Master of All Trades

Located on the grounds of the Gilmore Car Museum in Hickory Corners, MI, Halpern Architects’ 10,000-square-foot Cadillac-LaSalle Club Museum is an example of the firm’s forays outside the residential-design sector.

Capable of historical preservation, modular-housing work, waterfront construction, and more, Halpern Architects’ diverse expertise has kept the firm in high demand during difficult times

At a Glance

Location
Annapolis, MD

Founded
1988

Employees
3

Specialties
Historical preservation, sustainable construction, waterfront planning, and structural logistics

Jeff Halpern, principal architect of Halpern Architects, says he’s never met an architectural style he didn’t like. “We’re very flexible, and that works in our favor,” he says, “because we can design a building that the owner feels is theirs and not something we pulled out of a cookie jar.” Flexibility is one of many skills that give the 24-year-old Annapolis, Maryland-based Halpern Architects a competitive edge. The company is capable of new construction, renovation, space-planning and interior design work, and it specializes in affordably priced modern and traditional homes and maintains a strong reputation to stay on customers’ radars despite the recession.

Halpern’s credentials in his field are impressive. He has chaired the Chesapeake Bay Chapter of the AIA Historic Preservation Committee, and he’s currently an architectural consultant for Annapolis’s Historic Preservation Commission (HPC). He’s also spoken at a number of historical-preservation conferences, and in 2002 he received a Community Preservation Award from the HPC and the Historic Annapolis Foundation.

The architect typically designs homes between 2,000 and 3,800 square feet, but he has also done spaces as large as 14,000 square feet and as small as 1,000 square feet. And, he has aligned his company with a builder and several manufacturers offering green, custom modular housing. One of Halpern Architects’ key competitive strengths is waterfront design. “These properties get hammered with wind-driven rain and lots of sun,” Halpern says. “We took the time to understand how water interacts with the building envelope, how to get water out when it’s driven inward, and how to keep the house from flexing so [that] there are no wind-creaks, drywall cracks, or broken glass.” To reach more of the public, Halpern Architects also designed a home for Extreme Makeover: Home Edition.

The firm has sometimes gone beyond residential work, too. For example, it entered and won a competition to design the Cadillac-LaSalle Club Museum and Research Center in Hickory Corners, Michigan. “We also have taken on projects in West Virginia and Florida and designed the French ambassador’s house in Washington, DC—all projects we might not have taken on in a boom time, but we enjoyed doing them,” Halpern says. Recently, the firm has gone back to its early roots by taking on smaller remodeling projects.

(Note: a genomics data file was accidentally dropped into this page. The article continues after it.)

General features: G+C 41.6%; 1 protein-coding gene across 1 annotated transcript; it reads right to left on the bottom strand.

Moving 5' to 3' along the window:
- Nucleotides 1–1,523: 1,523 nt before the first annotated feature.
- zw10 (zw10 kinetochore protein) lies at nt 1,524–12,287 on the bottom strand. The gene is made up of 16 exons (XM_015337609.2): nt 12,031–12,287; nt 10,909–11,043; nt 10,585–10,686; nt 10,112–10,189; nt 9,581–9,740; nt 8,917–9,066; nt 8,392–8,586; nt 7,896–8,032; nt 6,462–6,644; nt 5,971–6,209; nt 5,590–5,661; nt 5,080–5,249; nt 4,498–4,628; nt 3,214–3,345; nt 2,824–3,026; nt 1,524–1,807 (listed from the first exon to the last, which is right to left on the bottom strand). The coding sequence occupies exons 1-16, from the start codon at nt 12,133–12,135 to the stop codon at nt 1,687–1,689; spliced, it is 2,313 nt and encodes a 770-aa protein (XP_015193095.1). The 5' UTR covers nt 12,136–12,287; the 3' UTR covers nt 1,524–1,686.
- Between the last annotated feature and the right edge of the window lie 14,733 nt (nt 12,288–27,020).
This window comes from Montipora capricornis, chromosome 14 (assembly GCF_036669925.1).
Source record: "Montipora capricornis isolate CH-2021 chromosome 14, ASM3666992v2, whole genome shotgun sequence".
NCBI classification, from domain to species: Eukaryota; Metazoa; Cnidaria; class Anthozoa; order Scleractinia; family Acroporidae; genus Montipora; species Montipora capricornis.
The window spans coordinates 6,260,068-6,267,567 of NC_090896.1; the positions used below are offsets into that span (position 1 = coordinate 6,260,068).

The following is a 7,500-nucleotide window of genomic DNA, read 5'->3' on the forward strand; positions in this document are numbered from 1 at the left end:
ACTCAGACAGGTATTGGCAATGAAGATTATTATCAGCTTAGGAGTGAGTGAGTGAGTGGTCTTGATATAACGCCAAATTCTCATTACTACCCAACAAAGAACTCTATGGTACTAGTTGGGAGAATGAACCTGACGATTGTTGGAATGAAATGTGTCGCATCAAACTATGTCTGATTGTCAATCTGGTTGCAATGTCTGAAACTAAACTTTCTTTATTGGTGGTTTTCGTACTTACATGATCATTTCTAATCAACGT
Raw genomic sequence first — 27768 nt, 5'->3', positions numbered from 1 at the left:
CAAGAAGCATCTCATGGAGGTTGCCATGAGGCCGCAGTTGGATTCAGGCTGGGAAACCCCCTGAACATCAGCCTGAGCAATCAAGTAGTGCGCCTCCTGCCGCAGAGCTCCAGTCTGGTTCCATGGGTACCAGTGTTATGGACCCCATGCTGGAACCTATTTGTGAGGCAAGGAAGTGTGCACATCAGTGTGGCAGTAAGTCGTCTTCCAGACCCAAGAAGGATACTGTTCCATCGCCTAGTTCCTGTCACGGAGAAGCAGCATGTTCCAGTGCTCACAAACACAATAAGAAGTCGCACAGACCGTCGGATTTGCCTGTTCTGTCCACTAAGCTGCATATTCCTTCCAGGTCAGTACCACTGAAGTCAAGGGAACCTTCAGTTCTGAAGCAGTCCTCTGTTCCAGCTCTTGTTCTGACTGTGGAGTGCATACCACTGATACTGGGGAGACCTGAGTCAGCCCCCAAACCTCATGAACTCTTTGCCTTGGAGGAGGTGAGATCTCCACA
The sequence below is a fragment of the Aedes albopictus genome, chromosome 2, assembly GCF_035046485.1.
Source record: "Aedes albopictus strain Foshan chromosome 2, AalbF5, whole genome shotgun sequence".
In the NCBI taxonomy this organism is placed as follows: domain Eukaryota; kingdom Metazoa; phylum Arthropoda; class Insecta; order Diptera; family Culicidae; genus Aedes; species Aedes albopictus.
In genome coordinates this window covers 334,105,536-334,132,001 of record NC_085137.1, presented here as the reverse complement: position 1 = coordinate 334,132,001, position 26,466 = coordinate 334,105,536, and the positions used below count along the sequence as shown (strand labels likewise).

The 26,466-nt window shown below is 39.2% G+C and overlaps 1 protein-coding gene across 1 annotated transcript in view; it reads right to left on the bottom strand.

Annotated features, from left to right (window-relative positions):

About 10–15 percent of the company’s business today comes from developing conceptual design drawings, which help developers sell unbuilt projects to potential lenders, buyers, and renters. Additionally, Halpern’s master’s degree in architectural structural theory has brought work in structural forensics, where his firm is asked to solve a property’s structural problems, and this has informed his preservation work and modular home building practices. “Understanding structural design in depth allows us to get projects constructed just the way we envision them—architecturally creative, structurally sound, and environmentally friendly—so it’s a win-win,” he says.

The historical-preservation work, in turn, has informed Halpern Architects’ green practices. “Nineteenth-century buildings were completely off the grid, so if you are going to design a modern building that’s energy-efficient, historical preservation can remind us of ideas that have been forgotten from the past,” Halpern says. Working with green modular-home builder Fusion Custom Homes, Halpern and associate architect Alan Cook have designed a series of low-maintenance, smaller homes that produce more electricity than they use so that, over a 10- to 12-year period, they are expected to achieve a negative carbon footprint.

Halpern’s firm has been able to push the structural envelope on projects such as the Cadillac-LaSalle Club Museum thanks to help from tech-savvy partners such as BEI Structural Engineers. “It begins with a dialogue that ends with a creative structural concept to accomplish what we want visually,” he says. “Then BEI computer-models and engineers it to ensure that what we want to do is structurally sound.” Owners and builders love it, he says, because it makes for more interesting projects that are also more efficient to construct.

Despite the difficult times, Halpern Architects’ work still comes primarily from referrals, and the firm can thank its established name for that. “We’re small-town architects, and here people know who we are,” Halpern says. “That’s been a real saving grace.” ABQ